Sunday, February 19, 2012

French rugby: Once the whipping boys, now the rulers of the game

AN IRISH perspective on this month's cancelled Paris match on a frozen Stade de France, barely three months after the French Bleus almost won the World Cup against the All Blacks. Pictured: Dimitri Yashvili and the tricolore:


By Sean Diffley

Eighty years ago the French were thrown out of the Five Nations and were blackballed for what the other four countries considered wholesale improprieties, such as dirty play and covert paying of their players.

So, from 1932 until the 1946 resumption after World War Two, no French side was permitted to sully the amateur gentlemanliness of the men from Twickenham, Lansdowne, Murrayfield and Cardiff.

And no French engagements with the All Blacks, the Springboks and Wallabies either. Thus, in that 14 years of boycott the French were reduced to playing only the Germans on a regular basis.

It was, wasn't it, a classic instance of fin de siecle -- or the tail-end of a bicycle -- for the French at frosty Stade de France last weekend?

Like the icy reserve described by Harold Wilson in his dealings with General de Gaulle.

"I didn't find references by me to Waterloo and Trafalgar necessarily productive and he has been very tactful about the Battle of Hastings," said the late British Prime Minister.

But, a generation or so later and how things change.

The French, the whipping boys of the 1930s, are now the rulers of the game.

Bernard Lapasset is the chairman of the International Rugby Board, a neat bit of Sarkozy-style diplomacy ousting the popular favourite, former England captain Bill Beaumont.

Eviction process
It was England, back on Easter Monday, 1931, who played the final match of the time in the Stade Colombes, losing to France and then taking a leading role in persuading the other three, Wales, Scotland and Ireland to join the eviction process.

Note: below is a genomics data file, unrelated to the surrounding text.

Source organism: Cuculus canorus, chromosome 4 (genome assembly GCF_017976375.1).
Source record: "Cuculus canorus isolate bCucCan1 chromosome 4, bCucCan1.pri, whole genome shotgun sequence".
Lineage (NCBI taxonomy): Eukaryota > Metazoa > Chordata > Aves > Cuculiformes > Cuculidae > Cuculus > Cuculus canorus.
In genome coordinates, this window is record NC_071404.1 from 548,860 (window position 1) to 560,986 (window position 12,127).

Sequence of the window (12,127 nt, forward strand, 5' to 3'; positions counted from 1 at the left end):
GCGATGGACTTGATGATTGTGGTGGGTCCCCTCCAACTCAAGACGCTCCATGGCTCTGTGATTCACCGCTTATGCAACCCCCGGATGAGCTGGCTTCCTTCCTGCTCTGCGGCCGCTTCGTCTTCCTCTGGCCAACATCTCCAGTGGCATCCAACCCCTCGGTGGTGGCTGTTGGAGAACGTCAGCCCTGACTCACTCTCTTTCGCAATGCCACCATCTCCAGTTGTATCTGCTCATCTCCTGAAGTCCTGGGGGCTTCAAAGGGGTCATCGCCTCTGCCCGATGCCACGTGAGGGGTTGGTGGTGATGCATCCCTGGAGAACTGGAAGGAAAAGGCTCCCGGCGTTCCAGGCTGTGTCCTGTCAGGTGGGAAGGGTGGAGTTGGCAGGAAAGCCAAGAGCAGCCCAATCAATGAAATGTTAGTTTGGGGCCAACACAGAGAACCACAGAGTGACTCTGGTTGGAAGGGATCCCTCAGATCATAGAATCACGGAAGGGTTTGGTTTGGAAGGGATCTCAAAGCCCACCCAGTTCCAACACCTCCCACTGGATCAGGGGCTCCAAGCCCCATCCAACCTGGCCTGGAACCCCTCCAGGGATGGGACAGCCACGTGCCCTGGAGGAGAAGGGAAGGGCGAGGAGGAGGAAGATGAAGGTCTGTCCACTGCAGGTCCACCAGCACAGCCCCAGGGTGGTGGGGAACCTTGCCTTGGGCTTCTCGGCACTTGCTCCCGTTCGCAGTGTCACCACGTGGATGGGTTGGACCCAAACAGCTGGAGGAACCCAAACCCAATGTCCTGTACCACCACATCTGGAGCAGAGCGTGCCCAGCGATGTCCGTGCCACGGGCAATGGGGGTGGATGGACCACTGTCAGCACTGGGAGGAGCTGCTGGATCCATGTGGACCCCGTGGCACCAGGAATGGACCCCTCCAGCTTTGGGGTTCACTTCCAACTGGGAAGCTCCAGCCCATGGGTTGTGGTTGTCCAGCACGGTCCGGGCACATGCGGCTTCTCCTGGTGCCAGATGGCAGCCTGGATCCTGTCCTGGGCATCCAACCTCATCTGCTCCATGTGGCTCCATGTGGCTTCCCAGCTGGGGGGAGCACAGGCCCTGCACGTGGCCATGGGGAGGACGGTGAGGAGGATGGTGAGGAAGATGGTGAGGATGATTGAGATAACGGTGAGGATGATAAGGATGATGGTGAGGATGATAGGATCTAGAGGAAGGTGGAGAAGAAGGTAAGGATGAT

Ireland's game against the French in that 1931 campaign was a loss in Paris by a try (three points back then) to nil. That Irish team contained such notables as Eugene Davy and Mark Sugden at half-back, Paul Murray, Eddie Lightfoot and Jack Arigho in the three-quarters and forwards Jammie Clinch, Noel Murphy senior, Jack Siggins and Victor Pike.

Pike, incidentally was one of 11 children of a Tipperary clergyman; when he'd finished rugby with the French and the rest, went on to become a bishop.

The following year of 1932, with no French involvement, the Irish won the championship.

I suppose most of us will admit the French are the best side in Europe and really would have won the World Cup but for some peculiar refereeing.

But do they really care what we think of them?

Acme of disdain
The conduct at the Stade de France was the acme of disdain.

Was Noel Coward on the ball when he coined the song "But there is always something fishy about the French/ Whether prince or politician/We've a sinister suspicion/ That behind their savoir-faire/ They share/ A common contempt/ For every mother's son of us"?

As for Italy next week, financial problems have meant that only two professional clubs exist now, Treviso and Aironi; the rest have returned to amateur rugby.

Still things are improving and if they only unearthed a few good backs to compliment their tough pack, they would not be easy meat any more.

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